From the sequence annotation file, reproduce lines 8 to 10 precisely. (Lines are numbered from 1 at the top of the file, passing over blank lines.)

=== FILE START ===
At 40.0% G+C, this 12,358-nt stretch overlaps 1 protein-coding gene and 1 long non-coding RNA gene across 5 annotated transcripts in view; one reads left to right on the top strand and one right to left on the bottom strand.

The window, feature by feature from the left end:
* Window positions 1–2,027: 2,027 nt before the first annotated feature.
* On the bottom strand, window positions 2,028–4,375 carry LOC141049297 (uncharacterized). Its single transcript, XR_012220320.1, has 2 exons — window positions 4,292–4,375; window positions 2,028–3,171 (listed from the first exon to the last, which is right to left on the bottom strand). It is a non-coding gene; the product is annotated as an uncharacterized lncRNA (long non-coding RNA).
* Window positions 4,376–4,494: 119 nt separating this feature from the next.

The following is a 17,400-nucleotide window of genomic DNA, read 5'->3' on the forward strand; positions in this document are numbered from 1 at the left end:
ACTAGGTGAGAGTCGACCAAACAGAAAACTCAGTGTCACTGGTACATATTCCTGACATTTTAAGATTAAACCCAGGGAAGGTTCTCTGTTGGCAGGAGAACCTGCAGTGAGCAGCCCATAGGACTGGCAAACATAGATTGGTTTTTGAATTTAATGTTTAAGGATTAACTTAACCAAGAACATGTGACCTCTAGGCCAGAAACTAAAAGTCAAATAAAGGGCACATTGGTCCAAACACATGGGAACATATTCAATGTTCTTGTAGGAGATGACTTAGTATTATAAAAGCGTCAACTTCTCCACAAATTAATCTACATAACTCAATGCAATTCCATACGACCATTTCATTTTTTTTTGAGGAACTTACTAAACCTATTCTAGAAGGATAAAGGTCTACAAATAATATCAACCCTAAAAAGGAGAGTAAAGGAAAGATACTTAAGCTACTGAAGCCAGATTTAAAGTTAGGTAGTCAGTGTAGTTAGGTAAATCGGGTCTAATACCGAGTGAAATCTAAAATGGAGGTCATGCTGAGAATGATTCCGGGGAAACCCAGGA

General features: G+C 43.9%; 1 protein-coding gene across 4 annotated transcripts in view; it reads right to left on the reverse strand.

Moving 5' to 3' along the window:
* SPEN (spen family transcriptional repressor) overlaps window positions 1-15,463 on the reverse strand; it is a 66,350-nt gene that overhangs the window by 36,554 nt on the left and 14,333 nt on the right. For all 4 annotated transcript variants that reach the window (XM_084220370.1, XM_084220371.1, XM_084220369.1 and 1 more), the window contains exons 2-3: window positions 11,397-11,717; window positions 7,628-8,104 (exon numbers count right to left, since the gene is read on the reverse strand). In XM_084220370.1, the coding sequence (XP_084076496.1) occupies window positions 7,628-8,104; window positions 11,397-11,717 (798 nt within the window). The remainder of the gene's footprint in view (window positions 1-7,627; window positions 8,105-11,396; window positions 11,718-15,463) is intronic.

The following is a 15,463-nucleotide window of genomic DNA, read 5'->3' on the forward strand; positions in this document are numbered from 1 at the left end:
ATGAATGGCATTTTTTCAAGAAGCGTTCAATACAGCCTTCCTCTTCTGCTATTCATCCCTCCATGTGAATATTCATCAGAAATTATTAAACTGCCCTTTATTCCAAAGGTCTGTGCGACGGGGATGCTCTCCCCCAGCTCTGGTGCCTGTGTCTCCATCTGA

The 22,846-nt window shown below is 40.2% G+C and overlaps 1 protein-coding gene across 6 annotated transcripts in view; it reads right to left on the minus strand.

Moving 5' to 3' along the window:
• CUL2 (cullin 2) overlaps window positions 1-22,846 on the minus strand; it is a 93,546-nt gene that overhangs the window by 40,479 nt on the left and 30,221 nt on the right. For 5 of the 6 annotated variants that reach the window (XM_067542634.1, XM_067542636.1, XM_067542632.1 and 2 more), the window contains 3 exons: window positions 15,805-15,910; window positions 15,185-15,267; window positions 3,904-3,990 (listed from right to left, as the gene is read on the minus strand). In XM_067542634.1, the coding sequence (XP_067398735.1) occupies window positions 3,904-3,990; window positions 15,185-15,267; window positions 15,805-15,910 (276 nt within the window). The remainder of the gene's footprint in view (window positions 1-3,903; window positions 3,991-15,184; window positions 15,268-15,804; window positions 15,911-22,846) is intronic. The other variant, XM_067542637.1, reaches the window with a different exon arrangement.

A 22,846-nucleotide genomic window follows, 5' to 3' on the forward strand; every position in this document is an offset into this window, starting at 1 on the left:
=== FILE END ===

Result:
General features: G+C 43.9%; 1 protein-coding gene across 4 annotated transcripts in view; it reads right to left on the reverse strand.

Moving 5' to 3' along the window:
* SPEN (spen family transcriptional repressor) overlaps window positions 1-15,463 on the reverse strand; it is a 66,350-nt gene that overhangs the window by 36,554 nt on the left and 14,333 nt on the right. For all 4 annotated transcript variants that reach the window (XM_084220370.1, XM_084220371.1, XM_084220369.1 and 1 more), the window contains exons 2-3: window positions 11,397-11,717; window positions 7,628-8,104 (exon numbers count right to left, since the gene is read on the reverse strand). In XM_084220370.1, the coding sequence (XP_084076496.1) occupies window positions 7,628-8,104; window positions 11,397-11,717 (798 nt within the window). The remainder of the gene's footprint in view (window positions 1-7,627; window positions 8,105-11,396; window positions 11,718-15,463) is intronic.